In dealing with such patients, desensitization becomes the process of relearning. A review of the history to discover episodes of impaired or threatened breathing is important. Childhood general anesthesia, near drowning, choking, or asphyxiation may have been the initiating event that created increased anxiety about being touched in the oral cavity. Patients may fear the inability to breathe, and the gag becomes part of their protective coping. Thus, reduction of anxiety is the first step; an initial strategy is to give information that allows patients to understand better their own response.

Instruction in nasal breathing may offer confidence in the ability to maintain a constant and uninterrupted air flow, even with oral manipulation. Eye fixation on a singular object may dissociate and distract the patient’s attention away from the oral cavity. This technique may be especially helpful for taking radiographs and for brief oral examinations. For severe gaggers, hypnosis and nitrous oxide may be helpful; others may find use of a rubber dam reassuring. For some patients longer-term behavioral therapy may be necessary.

31. What is meant by the term anxiety? How is it related to fear? 

Anxiety is a subjective state commonly defined as an unpleasant feeling of apprehension or impending danger in the presence of a real or perceived stimulus that the person has learned to the response may be grossly exaggerated. Such feelings may be present before the encounter with the feared situation and may linger long after the event. Associated somatic feelings include sweating, tremors, palpations, nausea, difficulty with swallowing, and hyperventilation.  Fear is usually considered an appropriate defensive response to a real or active threat. Unlike anxiety, the response is brief, the danger is external and readily definable, and the unpleasant somatic feelings pass as the danger passes.  Fear is the classic “fight-or-flight” response and may serve as an overall protective mechanism by sharpening the senses and the ability to respond to the danger.  Whereas the response of fear does not usually rely on unhealthy actions for resolution, the state of anxiety often relies on noncoping and avoidance behaviors to deal with the threat.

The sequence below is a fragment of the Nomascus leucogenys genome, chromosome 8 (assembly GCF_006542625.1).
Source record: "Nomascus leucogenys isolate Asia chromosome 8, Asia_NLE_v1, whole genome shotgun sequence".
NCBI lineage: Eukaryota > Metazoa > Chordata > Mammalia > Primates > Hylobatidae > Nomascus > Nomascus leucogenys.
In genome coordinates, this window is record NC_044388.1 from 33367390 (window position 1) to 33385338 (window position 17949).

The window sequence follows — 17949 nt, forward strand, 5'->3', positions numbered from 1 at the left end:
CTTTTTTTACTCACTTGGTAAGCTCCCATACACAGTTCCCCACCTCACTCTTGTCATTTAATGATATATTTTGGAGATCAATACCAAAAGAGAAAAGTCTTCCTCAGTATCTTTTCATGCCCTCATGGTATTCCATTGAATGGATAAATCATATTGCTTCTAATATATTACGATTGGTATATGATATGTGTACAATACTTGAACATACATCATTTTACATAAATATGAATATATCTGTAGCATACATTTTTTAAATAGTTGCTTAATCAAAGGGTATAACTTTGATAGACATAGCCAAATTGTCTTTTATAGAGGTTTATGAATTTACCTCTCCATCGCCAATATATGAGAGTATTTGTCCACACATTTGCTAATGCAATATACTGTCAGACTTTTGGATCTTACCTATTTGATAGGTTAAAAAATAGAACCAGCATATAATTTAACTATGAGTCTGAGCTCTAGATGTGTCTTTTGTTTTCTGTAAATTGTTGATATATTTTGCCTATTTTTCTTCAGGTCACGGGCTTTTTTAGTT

32. How is stress related to pain and anxiety? What are the major parameters of the stress response?